They spilt the must outside their city gate,

"And stained their azure pavement with the lees:
They will not listen though thou cry aloud.
Old Chance, thy dame, sits mumbling at her ease,
Nor hears; the fair hag, Luck, is in her shroud.

"They heed not, they withdraw the sky-hung sign,
Thou hast no charm against the favorite race;
Thy gods pour out for it, not blood, but wine:
There is no justice in their dwelling-place!

"Safe in their father's house the boys shall rest,
Though thy fell brood doth stark and silent lie;
Their unborn sons may yet despoil thy nest:
Cry, thou black prophetess! lift up! cry, cry!"


THE WARBLING OF BLACKBIRDS.

When I hear the waters fretting,
When I see the chestnut letting
All her lovely blossom falter down, I think, "Alas the day!"
Once with magical sweet singing,
Blackbirds set the woodland ringing,
That awakes no more while April hours wear themselves away.

In our hearts fair hope lay smiling,
Sweet as air, and all beguiling;
And there hung a mist of bluebells on the slope and down the dell;
And we talked of joy and splendor
That the years unborn would render,
And the blackbirds helped us with the story, for they knew it well.

Piping, fluting, "Bees are humming,
April's here, and summer's coming;
Don't forget us when you walk, a man with men, in pride and joy;
Think on us in alleys shady,
When you step a graceful lady;
For no fairer day have we to hope for, little girl and boy.

"Laugh and play, O lisping waters,
Lull our downy sons and daughters;
Come, O wind, and rock their leafy cradle in thy wanderings coy;
When they wake we'll end the measure
With a wild sweet cry of pleasure,
And a 'Hey down derry, let's be merry! little girl and boy!'"


SEA-MEWS IN WINTER TIME.

I walked beside a dark gray sea.
And said, "O world, how cold thou art!
Thou poor white world, I pity thee,
For joy and warmth from thee depart.

"Yon rising wave licks off the snow,
Winds on the crag each other chase,
In little powdery whirls they blow
The misty fragments down its face.

"The sea is cold, and dark its rim,
Winter sits cowering on the wold,
And I beside this watery brim,
Am also lonely, also cold."

I spoke, and drew toward a rock,
Where many mews made twittering sweet;
Their wings upreared, the clustering flock
Did pat the sea-grass with their feet.

A rock but half submerged, the sea
Ran up and washed it while they fed;
Their fond and foolish ecstasy
A wondering in my fancy bred.

Joy companied with every cry,
Joy in their food, in that keen wind,
That heaving sea, that shaded sky,
And in themselves, and in their kind.

The phantoms of the deep at play!
What idless graced the twittering things;
Luxurious paddlings in the spray,
And delicate lifting up of wings.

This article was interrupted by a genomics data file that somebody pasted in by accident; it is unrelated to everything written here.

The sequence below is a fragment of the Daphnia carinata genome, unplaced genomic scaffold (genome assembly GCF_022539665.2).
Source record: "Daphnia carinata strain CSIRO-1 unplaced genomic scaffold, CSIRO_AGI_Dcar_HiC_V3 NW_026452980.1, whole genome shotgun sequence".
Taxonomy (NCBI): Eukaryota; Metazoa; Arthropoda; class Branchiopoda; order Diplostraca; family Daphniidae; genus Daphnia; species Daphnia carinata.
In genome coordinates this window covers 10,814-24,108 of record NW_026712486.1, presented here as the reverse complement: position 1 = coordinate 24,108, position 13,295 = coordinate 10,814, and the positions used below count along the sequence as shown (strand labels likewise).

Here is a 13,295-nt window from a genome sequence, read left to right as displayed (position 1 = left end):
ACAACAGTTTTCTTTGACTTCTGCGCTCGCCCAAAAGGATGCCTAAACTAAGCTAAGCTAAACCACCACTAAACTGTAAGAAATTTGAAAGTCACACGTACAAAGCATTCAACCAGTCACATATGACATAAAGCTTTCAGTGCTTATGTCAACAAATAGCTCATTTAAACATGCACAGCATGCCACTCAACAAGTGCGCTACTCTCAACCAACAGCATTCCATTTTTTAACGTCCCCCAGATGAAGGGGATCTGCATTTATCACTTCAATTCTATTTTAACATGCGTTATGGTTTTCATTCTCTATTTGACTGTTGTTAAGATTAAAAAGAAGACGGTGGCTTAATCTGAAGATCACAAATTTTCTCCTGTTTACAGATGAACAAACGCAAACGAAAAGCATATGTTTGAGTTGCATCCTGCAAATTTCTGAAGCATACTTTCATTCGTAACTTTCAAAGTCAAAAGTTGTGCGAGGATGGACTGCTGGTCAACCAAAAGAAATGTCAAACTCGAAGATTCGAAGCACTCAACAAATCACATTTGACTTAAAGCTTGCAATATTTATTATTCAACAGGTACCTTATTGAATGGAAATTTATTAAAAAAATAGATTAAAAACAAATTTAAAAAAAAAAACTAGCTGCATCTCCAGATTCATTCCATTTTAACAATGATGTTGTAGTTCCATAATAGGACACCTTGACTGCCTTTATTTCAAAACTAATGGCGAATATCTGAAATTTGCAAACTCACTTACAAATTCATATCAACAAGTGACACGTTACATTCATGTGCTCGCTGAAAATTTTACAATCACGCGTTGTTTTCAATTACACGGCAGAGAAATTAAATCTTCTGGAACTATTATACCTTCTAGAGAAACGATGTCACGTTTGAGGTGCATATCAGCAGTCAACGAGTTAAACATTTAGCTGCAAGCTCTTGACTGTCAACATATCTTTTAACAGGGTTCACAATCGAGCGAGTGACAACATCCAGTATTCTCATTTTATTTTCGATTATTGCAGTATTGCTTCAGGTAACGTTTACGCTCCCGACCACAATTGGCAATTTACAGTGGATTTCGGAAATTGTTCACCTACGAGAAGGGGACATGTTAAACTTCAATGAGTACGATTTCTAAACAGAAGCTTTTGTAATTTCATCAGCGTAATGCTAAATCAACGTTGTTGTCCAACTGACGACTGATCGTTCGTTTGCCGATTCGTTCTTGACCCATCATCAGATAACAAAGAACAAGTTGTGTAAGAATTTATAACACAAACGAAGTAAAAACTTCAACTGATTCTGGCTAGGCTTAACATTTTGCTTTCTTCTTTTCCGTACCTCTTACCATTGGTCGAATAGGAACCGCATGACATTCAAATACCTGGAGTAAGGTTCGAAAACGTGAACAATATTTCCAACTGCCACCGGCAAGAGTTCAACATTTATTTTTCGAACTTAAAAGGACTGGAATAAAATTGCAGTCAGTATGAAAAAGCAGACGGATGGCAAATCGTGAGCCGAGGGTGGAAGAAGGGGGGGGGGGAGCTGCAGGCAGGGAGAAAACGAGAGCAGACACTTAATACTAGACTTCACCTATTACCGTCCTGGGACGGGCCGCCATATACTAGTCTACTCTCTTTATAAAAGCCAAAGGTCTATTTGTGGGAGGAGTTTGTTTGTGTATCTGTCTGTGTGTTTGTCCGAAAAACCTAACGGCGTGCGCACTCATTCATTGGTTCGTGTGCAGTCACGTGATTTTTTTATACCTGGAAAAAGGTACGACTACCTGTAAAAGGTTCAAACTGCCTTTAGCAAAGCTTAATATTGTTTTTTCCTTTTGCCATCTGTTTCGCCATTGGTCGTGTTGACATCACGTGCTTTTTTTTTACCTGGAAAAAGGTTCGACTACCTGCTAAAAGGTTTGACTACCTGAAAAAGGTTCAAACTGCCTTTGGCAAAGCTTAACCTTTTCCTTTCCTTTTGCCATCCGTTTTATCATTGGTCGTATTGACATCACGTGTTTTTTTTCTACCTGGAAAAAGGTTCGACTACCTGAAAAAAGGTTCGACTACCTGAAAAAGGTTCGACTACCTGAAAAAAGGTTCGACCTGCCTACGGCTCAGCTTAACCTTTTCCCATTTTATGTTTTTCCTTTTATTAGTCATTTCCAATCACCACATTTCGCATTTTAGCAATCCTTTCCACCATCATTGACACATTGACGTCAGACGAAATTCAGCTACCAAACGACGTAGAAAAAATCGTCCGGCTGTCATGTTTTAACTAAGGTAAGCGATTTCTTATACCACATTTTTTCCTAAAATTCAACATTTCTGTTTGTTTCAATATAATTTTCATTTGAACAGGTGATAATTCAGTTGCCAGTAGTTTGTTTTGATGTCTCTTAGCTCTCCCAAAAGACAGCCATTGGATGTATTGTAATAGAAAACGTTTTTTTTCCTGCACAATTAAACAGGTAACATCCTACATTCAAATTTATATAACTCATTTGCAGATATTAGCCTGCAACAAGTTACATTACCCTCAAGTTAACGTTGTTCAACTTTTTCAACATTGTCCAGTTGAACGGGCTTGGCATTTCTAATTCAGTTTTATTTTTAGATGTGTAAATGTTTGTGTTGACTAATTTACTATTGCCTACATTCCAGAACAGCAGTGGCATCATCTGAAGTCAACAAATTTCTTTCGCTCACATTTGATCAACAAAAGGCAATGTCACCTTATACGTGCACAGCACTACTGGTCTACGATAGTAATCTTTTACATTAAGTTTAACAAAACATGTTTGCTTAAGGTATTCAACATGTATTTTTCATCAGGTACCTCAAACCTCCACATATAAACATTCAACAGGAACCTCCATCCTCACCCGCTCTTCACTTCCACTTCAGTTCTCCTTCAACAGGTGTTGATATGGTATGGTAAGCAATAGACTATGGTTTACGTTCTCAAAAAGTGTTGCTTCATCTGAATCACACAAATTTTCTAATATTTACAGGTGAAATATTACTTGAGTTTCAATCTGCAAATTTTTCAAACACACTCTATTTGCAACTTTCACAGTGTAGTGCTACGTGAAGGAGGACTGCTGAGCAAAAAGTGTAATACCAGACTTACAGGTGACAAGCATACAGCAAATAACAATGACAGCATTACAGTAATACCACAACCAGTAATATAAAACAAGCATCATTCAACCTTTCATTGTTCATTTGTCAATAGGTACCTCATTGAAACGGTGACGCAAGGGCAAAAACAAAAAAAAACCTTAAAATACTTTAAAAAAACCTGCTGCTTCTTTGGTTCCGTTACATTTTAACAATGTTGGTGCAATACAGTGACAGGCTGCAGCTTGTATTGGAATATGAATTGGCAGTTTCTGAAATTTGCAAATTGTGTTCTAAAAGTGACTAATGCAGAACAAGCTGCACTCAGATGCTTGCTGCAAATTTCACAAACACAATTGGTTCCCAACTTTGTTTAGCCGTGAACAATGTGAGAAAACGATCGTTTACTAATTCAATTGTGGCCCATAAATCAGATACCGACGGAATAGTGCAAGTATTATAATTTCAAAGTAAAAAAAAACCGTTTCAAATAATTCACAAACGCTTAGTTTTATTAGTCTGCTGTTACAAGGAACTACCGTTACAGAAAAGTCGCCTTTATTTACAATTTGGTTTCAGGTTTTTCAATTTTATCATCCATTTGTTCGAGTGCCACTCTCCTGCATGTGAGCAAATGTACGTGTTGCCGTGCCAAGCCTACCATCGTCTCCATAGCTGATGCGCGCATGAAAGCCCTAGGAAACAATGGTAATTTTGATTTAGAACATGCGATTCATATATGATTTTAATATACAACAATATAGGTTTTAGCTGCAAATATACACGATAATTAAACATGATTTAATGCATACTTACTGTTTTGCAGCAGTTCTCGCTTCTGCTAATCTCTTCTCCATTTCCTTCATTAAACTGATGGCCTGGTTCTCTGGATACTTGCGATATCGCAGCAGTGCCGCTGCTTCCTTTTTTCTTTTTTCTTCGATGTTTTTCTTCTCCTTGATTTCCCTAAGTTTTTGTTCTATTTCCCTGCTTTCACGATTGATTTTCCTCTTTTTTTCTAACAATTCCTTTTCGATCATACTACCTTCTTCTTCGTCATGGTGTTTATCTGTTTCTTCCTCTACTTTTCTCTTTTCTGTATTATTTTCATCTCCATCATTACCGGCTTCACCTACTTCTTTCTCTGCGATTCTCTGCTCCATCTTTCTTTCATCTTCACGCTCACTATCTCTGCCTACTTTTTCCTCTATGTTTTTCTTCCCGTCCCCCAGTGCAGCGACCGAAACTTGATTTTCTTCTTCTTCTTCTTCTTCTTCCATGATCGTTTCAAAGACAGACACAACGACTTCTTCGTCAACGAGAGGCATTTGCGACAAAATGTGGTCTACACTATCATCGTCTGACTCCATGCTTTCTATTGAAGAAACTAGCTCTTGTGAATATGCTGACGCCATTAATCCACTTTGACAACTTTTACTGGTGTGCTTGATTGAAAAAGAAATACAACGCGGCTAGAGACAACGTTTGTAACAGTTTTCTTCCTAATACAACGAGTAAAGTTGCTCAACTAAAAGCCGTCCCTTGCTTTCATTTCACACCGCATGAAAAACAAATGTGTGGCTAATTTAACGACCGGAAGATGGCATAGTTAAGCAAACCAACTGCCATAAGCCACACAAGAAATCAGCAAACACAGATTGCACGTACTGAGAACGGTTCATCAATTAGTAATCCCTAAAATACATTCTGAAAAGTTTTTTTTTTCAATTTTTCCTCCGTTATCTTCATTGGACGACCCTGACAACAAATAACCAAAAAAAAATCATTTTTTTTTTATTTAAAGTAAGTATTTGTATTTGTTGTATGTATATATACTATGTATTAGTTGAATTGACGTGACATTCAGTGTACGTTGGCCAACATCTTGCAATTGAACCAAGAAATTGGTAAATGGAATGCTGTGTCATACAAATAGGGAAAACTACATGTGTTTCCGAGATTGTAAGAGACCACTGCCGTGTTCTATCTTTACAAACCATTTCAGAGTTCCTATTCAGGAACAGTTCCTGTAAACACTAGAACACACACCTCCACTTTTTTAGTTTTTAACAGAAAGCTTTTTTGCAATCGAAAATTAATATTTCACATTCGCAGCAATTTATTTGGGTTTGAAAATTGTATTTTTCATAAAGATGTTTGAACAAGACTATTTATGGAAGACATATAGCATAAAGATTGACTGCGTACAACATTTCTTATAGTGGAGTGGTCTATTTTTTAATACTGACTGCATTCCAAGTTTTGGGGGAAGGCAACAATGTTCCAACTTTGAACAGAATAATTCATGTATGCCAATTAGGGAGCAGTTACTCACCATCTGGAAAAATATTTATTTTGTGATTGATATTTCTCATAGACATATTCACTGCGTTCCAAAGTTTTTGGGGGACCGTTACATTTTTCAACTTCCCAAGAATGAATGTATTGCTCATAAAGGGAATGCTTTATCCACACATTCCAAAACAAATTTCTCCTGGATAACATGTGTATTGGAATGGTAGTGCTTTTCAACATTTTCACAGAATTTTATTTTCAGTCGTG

Then all at once a flight, and fast
The lovely crowd flew out to sea;
If mine own life had been recast,
Earth had not looked more changed to me.

"Where is the cold? Yon clouded skies
Have only dropt their curtains low
To shade the old mother where she lies
Sleeping a little, 'neath the snow.

"The cold is not in crag, nor scar,
Not in the snows that lap the lea,
Not in yon wings that beat afar,
Delighting, on the crested sea;

"No, nor in yon exultant wind
That shakes the oak and bends the pine.
Look near, look in, and thou shalt find
No sense of cold, fond fool, but thine!"

With that I felt the gloom depart,
And thoughts within me did unfold,
Whose sunshine warmed me to the heart, -
I walked in joy, and was not cold.




LAURANCE.


I.

He knew she did not love him; but so long
As rivals were unknown to him, he dwelt
At ease, and did not find his love a pain.

He had much deference in his nature, need
To honor - it became him; he was frank,
Fresh, hardy, of a joyous mind, and strong, -
Looked all things straight in the face. So when she came
Before him first, he looked at her, and looked
No more, but colored to his healthful brow,
And wished himself a better man, and thought
On certain things, and wished they were undone,
Because her girlish innocence, the grace
Of her unblemished pureness, wrought in him
A longing and aspiring, and a shame
To think how wicked was the world, - that world
Which he must walk in, - while from her (and such
As she was) it was hidden; there was made
A clean path, and the girl moved on like one
In some enchanted ring.

In his young heart
She reigned, with all the beauties that she had,
And all the virtues that he rightly took
For granted; there he set her with her crown,
And at her first enthronement he turned out
Much that was best away, for unaware
His thoughts grew noble. She was always there
And knew it not, and he grew like to her
And like to what he thought her.
Now he dwelt
With kin that loved him well, - two fine old folk,
A rich, right honest yeoman, and his dame, -
Their only grandson he, their pride, their heir.

To these, one daughter had been born, one child,
And as she grew to woman, "Look," they said,
"She must not leave us; let us build a wing,
With cheerful rooms and wide, to our old grange;
There may she dwell, with her good man, and all
God sends them." Then the girl in her first youth
Married a curate, - handsome, poor in purse,
Of gentle blood and manners, and he lived
Under her father's roof, as they had planned.

Full soon, for happy years are short, they filled
The house with children; four were born to them.
Then came a sickly season; fever spread
Among the poor. The curate, never slack
In duty, praying by the sick, or worse,
Burying the dead, when all the air was clogged
With poisonous mist, was stricken; long he lay
Sick, almost to the death, and when his head
He lifted from the pillow, there was left
One only of that pretty flock: his girls,
His three, were cold beneath the sod; his boy,
Their eldest born, remained.

The drooping wife
Bore her great sorrow in such quiet wise,
That first they marvelled at her, then they tried
To rouse her, showing her their bitter grief,
Lamenting, and not sparing; but she sighed,
"Let me alone, it will not be for long."